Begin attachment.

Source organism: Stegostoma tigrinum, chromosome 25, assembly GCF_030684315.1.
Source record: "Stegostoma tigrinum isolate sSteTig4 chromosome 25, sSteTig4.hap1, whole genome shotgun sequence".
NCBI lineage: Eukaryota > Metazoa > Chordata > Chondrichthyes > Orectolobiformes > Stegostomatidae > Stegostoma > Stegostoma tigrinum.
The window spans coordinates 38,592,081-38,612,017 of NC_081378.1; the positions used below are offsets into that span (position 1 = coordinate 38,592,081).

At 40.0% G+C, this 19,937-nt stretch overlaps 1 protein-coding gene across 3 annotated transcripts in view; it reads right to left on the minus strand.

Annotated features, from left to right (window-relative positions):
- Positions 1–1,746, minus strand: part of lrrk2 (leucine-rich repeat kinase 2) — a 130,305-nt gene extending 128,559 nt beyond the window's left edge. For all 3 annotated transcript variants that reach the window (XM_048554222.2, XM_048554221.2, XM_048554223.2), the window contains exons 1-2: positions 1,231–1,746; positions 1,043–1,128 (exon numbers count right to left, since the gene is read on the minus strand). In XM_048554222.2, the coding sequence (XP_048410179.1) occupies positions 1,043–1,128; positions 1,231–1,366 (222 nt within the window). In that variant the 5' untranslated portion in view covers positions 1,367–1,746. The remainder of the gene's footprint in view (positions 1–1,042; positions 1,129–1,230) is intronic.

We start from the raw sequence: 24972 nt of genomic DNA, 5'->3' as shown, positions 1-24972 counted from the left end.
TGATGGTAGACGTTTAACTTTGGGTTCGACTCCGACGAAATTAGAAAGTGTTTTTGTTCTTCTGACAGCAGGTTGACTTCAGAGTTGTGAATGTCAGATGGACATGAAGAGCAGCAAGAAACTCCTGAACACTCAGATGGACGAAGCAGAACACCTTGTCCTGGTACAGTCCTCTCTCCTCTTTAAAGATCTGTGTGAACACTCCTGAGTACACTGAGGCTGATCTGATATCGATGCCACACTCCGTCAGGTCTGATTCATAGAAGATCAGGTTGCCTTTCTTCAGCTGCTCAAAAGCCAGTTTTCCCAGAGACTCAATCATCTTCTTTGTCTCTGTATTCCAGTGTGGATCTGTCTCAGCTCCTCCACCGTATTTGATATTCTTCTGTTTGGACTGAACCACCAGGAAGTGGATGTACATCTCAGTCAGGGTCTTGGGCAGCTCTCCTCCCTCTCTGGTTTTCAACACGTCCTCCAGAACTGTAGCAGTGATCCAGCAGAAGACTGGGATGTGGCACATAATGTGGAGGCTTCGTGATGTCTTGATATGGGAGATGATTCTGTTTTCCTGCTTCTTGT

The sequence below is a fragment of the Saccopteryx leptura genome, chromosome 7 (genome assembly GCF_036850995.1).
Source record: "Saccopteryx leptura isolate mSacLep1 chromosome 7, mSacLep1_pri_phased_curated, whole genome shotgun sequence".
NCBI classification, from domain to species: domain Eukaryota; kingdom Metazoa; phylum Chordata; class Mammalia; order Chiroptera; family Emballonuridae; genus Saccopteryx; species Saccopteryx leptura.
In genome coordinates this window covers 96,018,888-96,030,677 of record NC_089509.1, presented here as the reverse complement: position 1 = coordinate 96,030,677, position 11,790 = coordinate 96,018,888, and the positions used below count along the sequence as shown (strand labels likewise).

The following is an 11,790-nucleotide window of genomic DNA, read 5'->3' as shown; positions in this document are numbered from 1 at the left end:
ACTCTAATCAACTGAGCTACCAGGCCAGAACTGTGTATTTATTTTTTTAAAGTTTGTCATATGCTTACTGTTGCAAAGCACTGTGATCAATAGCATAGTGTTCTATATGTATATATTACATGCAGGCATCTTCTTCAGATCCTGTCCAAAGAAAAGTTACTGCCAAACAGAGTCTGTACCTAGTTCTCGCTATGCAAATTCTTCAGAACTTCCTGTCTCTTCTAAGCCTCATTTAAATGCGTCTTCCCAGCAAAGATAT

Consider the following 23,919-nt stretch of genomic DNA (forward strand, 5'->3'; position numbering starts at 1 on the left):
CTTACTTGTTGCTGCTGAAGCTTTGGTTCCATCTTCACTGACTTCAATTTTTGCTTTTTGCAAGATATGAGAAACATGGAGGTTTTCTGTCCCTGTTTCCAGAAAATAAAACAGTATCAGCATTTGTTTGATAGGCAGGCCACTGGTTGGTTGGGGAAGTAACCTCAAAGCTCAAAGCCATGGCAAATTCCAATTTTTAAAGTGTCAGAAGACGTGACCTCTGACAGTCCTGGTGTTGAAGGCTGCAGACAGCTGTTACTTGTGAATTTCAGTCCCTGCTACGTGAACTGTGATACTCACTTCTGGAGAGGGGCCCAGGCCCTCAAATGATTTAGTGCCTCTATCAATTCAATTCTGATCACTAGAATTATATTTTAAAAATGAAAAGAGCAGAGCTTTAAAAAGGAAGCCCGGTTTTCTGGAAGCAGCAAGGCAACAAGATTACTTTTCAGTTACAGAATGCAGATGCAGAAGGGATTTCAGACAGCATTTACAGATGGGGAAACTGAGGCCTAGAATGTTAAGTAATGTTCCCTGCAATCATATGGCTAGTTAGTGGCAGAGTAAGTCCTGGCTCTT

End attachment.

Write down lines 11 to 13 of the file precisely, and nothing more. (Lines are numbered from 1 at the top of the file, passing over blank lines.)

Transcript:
Source record: "Saccopteryx leptura isolate mSacLep1 chromosome 7, mSacLep1_pri_phased_curated, whole genome shotgun sequence".
NCBI classification, from domain to species: domain Eukaryota; kingdom Metazoa; phylum Chordata; class Mammalia; order Chiroptera; family Emballonuridae; genus Saccopteryx; species Saccopteryx leptura.
In genome coordinates this window covers 96,018,888-96,030,677 of record NC_089509.1, presented here as the reverse complement: position 1 = coordinate 96,030,677, position 11,790 = coordinate 96,018,888, and the positions used below count along the sequence as shown (strand labels likewise).